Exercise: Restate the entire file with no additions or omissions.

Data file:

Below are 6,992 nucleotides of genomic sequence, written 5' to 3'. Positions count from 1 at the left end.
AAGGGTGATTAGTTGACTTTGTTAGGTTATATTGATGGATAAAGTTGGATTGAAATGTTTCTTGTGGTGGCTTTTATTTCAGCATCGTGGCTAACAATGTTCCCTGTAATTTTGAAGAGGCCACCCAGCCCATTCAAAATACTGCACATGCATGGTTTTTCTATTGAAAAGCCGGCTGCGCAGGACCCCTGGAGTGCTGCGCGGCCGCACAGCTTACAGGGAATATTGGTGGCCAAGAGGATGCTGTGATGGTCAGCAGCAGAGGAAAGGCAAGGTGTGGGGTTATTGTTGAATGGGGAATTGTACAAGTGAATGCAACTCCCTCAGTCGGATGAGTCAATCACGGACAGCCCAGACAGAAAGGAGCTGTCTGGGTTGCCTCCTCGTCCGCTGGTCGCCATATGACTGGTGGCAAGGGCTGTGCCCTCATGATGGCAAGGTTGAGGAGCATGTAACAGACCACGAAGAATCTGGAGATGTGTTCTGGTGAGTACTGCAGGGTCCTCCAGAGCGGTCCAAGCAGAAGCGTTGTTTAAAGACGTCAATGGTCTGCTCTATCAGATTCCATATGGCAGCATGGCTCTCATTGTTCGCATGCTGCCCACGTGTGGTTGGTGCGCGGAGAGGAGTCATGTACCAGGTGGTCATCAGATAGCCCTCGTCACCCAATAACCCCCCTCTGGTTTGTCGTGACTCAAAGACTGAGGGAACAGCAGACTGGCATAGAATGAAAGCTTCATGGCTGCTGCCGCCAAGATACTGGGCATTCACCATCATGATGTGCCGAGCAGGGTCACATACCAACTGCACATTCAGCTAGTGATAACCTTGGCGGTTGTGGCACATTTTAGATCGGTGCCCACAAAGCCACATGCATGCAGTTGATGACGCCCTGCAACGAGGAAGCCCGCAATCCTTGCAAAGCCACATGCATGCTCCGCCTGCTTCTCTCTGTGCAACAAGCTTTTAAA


Below are 6,992 nucleotides of genomic sequence, written 5' to 3'. Positions count from 1 at the left end.
AAGGGTGATTAGTTGACTTTGTTAGGTTATATTGATGGATAAAGTTGGATTGAAATGTTTCTTGTGGTGGCTTTTATTTCAGCATCGTGGCTAACAATGTTCCCTGTAATTTTGAAGAGGCCACCCAGCCCATTCAAAATACTGCACATGCATGGTTTTTCTATTGAAAAGCCGGCTGCGCAGGACCCCTGGAGTGCTGCGCGGCCGCACAGCTTACAGGGAATATTGGTGGCCAAGAGGATGCTGTGATGGTCAGCAGCAGAGGAAAGGCAAGGTGTGGGGTTATTGTTGAATGGGGAATTGTACAAGTGAATGCAACTCCCTCAGTCGGATGAGTCAATCACGGACAGCCCAGACAGAAAGGAGCTGTCTGGGTTGCCTCCTCGTCCGCTGGTCGCCATATGACTGGTGGCAAGGGCTGTGCCCTCATGATGGCAAGGTTGAGGAGCATGTAACAGACCACGAAGAATCTGGAGATGTGTTCTGGTGAGTACTGCAGGGTCCTCCAGAGCGGTCCAAGCAGAAGCGTTGTTTAAAGACGTCAATGGTCTGCTCTATCAGATTCCATATGGCAGCATGGCTCTCATTGTTCGCATGCTGCCCACGTGTGGTTGGTGCGCGGAGAGGAGTCATGTACCAGGTGGTCATCAGATAGCCCTCGTCACCCAATAACCCCCCTCTGGTTTGTCGTGACTCAAAGACTGAGGGAACAGCAGACTGGCATAGAATGAAAGCTTCATGGCTGCTGCCGCCAAGATACTGGGCATTCACCATCATGATGTGCCGAGCAGGGTCACATACCAACTGCACATTCAGCTAGTGATAACCTTGGCGGTTGTGGCACATTTTAGATCGGTGCCCACAAAGCCACATGCATGCAGTTGATGACGCCCTGCAACGAGGAAGCCCGCAATCCTTGCAAAGCCACATGCATGCTCCGCCTGCTTCTCTCTGTGCAACAAGCTTTTAAA